Monday, 7 May 2012

World Animation Review (UK / USA) - Fantastic Mr. Fox

Fantastic Mr. Fox - 2009
Director - Wes Anderson

1. Fantastic Mr. Fox Poster

Plot summary / review:
Director Wes Anderson looked to be a promising movie maker after his 2001 release The Royal Tenenbaums. His stylised visuals and dry sense of humour appealed to devoted young movie-goers, however it can be argued his subsequent films "showed worrying signs of fatigue". Sukhdev Sandu of the guardian analyses stating "charm had given way to arch whimsy; the inventiveness of old had curdled into mannerism and melancholia." (Sandhu, 2009). Knowledgeable movie lovers were worried when it emerged that Anderson was adapting Roald Dahl's beloved 1970's book Fantastic Mr. Fox into a feature animation. Ali Catterall of Film4 slates the film in her review asking "how much longer are we expected to stand impotently by while Hollywood arrogantly Americanises our every British children's icon?" (Catteral. 2009).

Anderson does semi-Americanise the British Story. He resorts to the old Hollywood cliché of making all the good guys Americans; and all the bad guys the Brits. However, he takes the story in an exciting new direction and is backed by a stellar voice cast, from both sides of the pond. George Clooney is on form as the cunning, (supposedly retired) chicken thief Mr. Fox. Meryl Streep plays the upright Mrs Fox from who he keeps his dinner plans a secret. Nonetheless, Mr Fox endangers his family by battling with the three farmers Boggis, Bunce and Bean played by Michael Gambon.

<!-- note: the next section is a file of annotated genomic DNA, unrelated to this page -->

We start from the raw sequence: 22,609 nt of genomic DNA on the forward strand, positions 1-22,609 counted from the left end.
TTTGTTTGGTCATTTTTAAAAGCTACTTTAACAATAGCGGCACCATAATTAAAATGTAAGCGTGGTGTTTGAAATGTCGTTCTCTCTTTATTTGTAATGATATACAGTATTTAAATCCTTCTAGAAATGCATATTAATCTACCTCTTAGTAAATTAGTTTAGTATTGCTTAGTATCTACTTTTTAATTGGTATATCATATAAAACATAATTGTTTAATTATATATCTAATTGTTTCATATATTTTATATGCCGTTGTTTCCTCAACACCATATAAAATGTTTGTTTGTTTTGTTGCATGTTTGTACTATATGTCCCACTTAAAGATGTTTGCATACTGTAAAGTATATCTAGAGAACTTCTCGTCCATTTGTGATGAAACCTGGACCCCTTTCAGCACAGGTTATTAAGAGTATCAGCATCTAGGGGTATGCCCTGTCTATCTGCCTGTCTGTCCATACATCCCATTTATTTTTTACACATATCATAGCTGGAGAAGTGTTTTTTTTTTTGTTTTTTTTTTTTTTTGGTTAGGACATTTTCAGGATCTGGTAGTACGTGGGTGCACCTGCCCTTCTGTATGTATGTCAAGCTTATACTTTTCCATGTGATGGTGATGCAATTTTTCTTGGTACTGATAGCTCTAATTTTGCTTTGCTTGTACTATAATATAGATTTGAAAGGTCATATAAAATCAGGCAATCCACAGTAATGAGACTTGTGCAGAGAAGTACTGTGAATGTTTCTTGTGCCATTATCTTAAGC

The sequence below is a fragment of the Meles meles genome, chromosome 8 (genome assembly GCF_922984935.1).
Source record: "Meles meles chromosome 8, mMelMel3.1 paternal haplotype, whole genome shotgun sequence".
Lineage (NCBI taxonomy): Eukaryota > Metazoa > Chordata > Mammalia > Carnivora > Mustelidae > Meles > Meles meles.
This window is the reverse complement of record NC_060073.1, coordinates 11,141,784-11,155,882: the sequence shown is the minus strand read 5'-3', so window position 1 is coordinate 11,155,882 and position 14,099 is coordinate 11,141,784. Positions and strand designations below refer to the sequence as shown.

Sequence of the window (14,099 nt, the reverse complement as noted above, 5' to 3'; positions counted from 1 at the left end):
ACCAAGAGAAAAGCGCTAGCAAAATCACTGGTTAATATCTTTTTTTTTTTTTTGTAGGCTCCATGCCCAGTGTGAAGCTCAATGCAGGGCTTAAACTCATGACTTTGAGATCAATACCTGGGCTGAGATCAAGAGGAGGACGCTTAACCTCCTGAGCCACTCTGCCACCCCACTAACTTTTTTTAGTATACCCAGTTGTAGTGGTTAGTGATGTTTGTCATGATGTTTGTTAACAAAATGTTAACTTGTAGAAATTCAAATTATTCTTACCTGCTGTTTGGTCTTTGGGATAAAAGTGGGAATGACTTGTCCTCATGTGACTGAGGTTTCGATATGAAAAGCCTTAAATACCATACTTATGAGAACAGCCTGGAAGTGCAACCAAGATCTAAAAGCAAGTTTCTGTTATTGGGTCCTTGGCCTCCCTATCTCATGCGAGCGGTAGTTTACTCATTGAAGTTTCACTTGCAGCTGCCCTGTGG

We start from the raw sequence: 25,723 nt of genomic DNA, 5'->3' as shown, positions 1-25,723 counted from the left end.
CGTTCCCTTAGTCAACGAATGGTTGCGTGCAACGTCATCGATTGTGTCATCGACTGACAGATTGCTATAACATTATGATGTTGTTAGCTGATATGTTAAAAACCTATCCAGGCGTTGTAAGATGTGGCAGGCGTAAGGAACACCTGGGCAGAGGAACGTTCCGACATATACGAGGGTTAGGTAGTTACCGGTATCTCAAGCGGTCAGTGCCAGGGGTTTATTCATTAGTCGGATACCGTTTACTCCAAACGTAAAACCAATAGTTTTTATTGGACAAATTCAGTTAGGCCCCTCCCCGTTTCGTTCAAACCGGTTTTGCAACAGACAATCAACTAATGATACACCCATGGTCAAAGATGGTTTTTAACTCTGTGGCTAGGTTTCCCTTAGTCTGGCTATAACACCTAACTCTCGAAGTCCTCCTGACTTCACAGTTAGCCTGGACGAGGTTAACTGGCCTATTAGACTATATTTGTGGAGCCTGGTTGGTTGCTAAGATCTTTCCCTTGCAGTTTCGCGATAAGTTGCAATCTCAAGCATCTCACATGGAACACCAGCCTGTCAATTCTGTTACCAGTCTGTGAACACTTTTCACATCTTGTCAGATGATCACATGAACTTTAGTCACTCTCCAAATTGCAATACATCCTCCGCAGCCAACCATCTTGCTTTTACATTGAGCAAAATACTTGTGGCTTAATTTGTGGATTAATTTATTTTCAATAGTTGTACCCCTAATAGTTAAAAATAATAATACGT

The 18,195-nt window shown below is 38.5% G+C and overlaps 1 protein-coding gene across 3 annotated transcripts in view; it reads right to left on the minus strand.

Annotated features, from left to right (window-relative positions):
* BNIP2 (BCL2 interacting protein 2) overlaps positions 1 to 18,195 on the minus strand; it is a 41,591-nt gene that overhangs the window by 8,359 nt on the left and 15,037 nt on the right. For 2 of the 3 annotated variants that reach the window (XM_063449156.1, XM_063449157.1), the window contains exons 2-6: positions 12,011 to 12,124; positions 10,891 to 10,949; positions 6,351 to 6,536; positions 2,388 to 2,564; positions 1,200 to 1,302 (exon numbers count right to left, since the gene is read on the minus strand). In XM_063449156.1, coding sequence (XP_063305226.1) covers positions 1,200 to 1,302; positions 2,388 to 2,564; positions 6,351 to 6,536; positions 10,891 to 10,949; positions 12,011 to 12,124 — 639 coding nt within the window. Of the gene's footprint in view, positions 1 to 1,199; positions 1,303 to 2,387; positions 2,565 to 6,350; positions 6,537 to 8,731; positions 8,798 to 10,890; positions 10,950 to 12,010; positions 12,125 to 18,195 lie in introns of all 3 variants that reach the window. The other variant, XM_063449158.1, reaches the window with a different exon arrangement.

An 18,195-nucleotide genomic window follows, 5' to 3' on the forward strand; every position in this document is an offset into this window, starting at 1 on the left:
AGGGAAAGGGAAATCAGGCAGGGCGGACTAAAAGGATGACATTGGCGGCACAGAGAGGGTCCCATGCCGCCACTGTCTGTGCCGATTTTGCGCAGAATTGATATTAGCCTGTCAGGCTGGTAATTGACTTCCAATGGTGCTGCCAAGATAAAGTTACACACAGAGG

2. Fantastic Fox

3. Evil Brit Farmers

Fantastic Mr. Fox's story does bare similar themes to Anderson's previous works. It has a dysfunctional family many of who display social anxiety's. But he wraps these themes up in a deliciously rendered world. Roger Ebert describes it as "an animated picture with nothing in common with traditional animation, except that it's largely in one of the oldest animation styles of all -- stop motion, the one used in "King Kong." The animals aren't smaller than people but often larger, and more mature." (Ebert. 2009). The retro-tinged animation lends to the 1970's feel appealing to young and old audiences familiar with Dahl's work. Peter Bradshaw of the Guardian compares the visual style with that of pioneering animators and artists. He observes "it's like something by Oliver Postgate or Jan Svankmajer, and some might detect a trace of affectation in this olde-worlde effect, but I found it utterly beguiling and entirely consistent with Anderson's quirky homespun aesthetic, his snappily offbeat dialogue and distinctive proscenium-style framing. In its cheerful anarchy and brutality it's very Dahlian – in spirit, anyway." (Bradshaw. 2009)

4. Super stylised visuals

Mature viewers will recognize the painstaking hours endured by the animators to achieve Anderson's look. Younger audiences will marvel at its magic. "Only an idiot would expect profound insights. What we do get, though, is a dazzlingly imaginative and poetically inflected comic caper that offers the tantalizing possibility that Anderson’s best work, far from being a distant memory, is still to come."  (Sandhu, 2009).


Bradshaw, Peter. Guardian review 22nd October 2009 - Accessed 07/05/12

Catterall, Ali. Film4 review 23rd October 2009 - Accessed 07/05/12

Ebert, Roger. Chicago Sun-Times review 24th November 2009 - Accessed 07/05/12

Sandhu, Sukhdev. Daily Telegraph review 23rd October 2009 - Accessed 07/05/12


1. Fantastic Mr. Fox Poster - Accessed 07/05/12

2. Fantastic Fox - Accessed 07/05/12

3. 3. Evil Brit Farmers - Accessed 07/05/12

4. Super stylised visuals - Accessed 07/05/12

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